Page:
There is a logic in going from politics to justice. The two are not the same thing, while the latter should be one of the objectives of the former. Their conflation is always a problem and (apologies to my US Friends) electing your judges will always go wrong. Justice needs to exist independently of populist pressures and the evolution of tension between the Executive, the Assembly and the Judiciary remains important. When they all get put together, let alone in the hands of a populist leader there are few paths that do not lead to tyranny.
Justice is of course linked to the idea of fairness and we know that Children in the main have an innate sense of this, tending to split rewards rather than allow one to be privileged. Chimpanzees do something similar but generally if there is something specific in it for them; they are strict utilitarians while humans are not. I’ve always despised utilitarianism by the way on ethical grounds. Bernard Williams demolished it in his short book Morality, published in 1972 and one of my best memories of University is when we had him as a Philosophy Society speaker in the Shap Wells Hotel shortly after its publication. Warneken’s work showed that children will proffer help to someone struggling without prompting; rewards didn’t make any major difference. Post puberty we get less empathetic as a species, adopting the norms of the society with which we engage. Young children just act, they don’t calculate. You can see a reason for this: evolution has made humans more reliant on each other. Other experimental work has shown that we can understand how other people think not just based on our own experience, even four-year-olds can understand false beliefs. The ability to understand the beliefs of others is very, very different from simply understanding a situation of which we have experience. We can understand intentions not just behaviours. The Max Planck Institute for Evolutionary Anthropology has a host of useful materials here. All of which support my opening illustration from Gaping Void.
Justice is of course a complex issue in human thinking and practice. I’ve linked it with fairness, but I’m more sure that Rawls is right to see it as a subset of fairness. We traditionally tend to talk about three aspects of justice: punishment, restoration and deterrence. We’ve used those three, in different formulations on various SenseMaker® projects over the years. We’ve also used them in the legal context of the actions of the Courts, but also to measure and understand people’s day-to-day narratives of their own experience. When I was studying this back in the 70s I was struck by Kafka’s In the Penal Colony in which a machine carves the name of the crime, torturing the criminal for 12 hours before finally killing them. The purpose of the torture is to transform the prisoner who is transfigured by the realisation of his sin. Like everything from Kafka it asks questions about the many assumptions we hold. But overall justice in both formal and day-to-day seems to be some balance between those three qualities. All three have a social purpose and different philosophers place different emphases and with very different outcomes. Nozick (Ayn Rand with brains but no less evil) argues that any redistribution of property is theft while Rawls argues the opposite to give just one example. My point here is that all of this matters to us as a species, and uniquely so.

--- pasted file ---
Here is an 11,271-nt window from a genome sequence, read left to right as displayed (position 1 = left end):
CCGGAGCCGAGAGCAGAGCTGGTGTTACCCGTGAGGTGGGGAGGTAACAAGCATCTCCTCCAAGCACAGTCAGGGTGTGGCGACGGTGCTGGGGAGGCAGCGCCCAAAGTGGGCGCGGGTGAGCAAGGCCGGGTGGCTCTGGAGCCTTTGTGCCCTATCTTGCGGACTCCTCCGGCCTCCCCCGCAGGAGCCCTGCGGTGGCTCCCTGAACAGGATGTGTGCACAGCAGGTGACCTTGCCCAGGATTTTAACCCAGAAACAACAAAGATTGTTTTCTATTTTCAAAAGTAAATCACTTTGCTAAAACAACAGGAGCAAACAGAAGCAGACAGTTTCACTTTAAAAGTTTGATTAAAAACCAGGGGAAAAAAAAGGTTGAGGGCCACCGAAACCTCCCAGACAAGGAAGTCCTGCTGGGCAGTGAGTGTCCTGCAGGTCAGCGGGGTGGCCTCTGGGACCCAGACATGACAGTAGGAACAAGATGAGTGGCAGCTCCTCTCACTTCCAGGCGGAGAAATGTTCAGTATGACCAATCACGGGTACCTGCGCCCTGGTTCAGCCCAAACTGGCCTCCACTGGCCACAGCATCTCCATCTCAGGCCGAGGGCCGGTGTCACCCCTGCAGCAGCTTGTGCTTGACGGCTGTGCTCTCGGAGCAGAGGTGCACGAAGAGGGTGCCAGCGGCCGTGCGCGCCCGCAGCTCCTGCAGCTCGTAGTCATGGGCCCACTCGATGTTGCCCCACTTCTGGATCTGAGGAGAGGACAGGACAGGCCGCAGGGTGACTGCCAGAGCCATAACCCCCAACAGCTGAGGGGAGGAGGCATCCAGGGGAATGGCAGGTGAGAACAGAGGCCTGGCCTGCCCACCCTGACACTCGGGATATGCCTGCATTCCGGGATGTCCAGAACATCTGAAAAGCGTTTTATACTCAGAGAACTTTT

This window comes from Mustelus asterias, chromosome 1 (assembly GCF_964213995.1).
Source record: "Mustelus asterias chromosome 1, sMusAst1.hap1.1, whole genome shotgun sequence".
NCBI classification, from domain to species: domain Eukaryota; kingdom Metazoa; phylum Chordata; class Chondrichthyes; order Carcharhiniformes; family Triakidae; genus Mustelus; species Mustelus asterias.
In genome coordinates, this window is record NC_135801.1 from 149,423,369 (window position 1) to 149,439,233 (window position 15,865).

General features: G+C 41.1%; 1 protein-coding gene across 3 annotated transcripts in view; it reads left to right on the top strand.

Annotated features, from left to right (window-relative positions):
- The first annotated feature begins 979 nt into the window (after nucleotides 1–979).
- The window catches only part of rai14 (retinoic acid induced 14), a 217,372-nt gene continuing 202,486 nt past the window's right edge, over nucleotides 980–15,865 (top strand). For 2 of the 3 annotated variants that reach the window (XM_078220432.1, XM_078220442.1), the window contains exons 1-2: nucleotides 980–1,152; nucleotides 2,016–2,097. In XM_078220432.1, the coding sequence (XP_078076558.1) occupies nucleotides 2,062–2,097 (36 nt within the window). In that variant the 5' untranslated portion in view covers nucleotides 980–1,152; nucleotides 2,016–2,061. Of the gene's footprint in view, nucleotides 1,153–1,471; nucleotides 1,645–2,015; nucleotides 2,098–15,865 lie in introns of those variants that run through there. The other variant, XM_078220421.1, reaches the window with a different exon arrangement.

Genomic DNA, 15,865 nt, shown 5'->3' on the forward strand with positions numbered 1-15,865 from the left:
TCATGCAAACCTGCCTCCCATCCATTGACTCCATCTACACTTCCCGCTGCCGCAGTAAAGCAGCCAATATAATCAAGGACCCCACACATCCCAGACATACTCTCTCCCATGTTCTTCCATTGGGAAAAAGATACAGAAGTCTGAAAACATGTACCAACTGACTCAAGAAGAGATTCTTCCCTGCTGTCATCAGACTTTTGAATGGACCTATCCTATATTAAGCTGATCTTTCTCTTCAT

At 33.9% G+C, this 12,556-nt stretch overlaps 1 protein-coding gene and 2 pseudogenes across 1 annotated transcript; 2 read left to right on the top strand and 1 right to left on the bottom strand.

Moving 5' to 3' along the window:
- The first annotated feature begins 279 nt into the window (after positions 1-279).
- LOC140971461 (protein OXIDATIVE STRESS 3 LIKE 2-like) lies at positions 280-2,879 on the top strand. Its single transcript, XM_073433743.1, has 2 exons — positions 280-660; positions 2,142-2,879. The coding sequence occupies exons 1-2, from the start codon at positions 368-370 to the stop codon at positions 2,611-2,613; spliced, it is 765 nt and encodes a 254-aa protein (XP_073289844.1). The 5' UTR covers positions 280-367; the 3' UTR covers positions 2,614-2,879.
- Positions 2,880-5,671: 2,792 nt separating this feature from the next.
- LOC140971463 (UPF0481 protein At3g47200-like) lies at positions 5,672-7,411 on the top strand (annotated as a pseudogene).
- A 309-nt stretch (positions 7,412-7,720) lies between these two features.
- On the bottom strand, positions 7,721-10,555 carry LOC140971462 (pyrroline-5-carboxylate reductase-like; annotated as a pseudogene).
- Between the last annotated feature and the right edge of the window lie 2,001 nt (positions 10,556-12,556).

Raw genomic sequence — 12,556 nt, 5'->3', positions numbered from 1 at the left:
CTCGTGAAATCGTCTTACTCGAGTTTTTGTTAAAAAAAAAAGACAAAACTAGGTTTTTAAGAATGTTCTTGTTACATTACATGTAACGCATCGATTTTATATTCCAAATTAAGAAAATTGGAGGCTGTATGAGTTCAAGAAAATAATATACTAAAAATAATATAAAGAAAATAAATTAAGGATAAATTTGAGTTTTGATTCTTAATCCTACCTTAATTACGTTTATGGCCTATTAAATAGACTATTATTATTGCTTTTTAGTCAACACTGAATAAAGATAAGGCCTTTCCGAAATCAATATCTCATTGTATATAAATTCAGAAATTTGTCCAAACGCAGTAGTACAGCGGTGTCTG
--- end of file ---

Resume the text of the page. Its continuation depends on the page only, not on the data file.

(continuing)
Remember this series is about what makes humans unique and the institutional form of justice is part and parcel of that. But I’m as interested in how this works on a day-to-day basis and that also links with the body of work we are developing on Peace and Reconclliation. In the 1970s Latane & Marley identified something they called the bystander effect. The more people there are the less likely people are to take responsibility. Humans are, in main far more callous in large numbers and we also have a wider issue with people seeking to do good. My colleague Beth Smith passed me a YouTube clip on that subject earlier today, it builds on the common western saying that the road to Hell is paved with good intentions; the point on the Inquisition is especially telling. That is in part the motivation for our use of three, maybe five at most groups to handle differences rather than facilitation in large groups. Intimacy and empathy have a strong connection. Justice is also a means of limiting the unfettered use of power and this article in the Guardian by Suzanne Alleyne is worth reading.
I in part chose the subject of this post when I found the El Greco picture, tragically damaged so we will never know the full intent of the artists. But the inspiration is from the Book of Revelation 6:9–11where the souls of the martyrs are crying out for justice. This links us back to the earlier post in this series on sacrifice; justice doesn’t have to be revenge, but it does require acknowledgement. The post-apartheid process was not without its flaws but it makes this wider point that we seek to acknowledge injustice and we require that to be sincere, not token, which brings me back to Kafka and with that I will finish.
The opening of the Fifth Seal, Vision of St John
Artist: El Greco 1541-1614 Crete
The banner picture is cropped from an original
As a general theme for the Twelvetide series this year, I am using Renaissance artists, ideally with a journey theme for the banner picture which may or may not relate to the ideas in the post. Then a Gaping Void image to open the text and make a point. Sometimes I will spell that out, sometimes I’ll leave it hanging.
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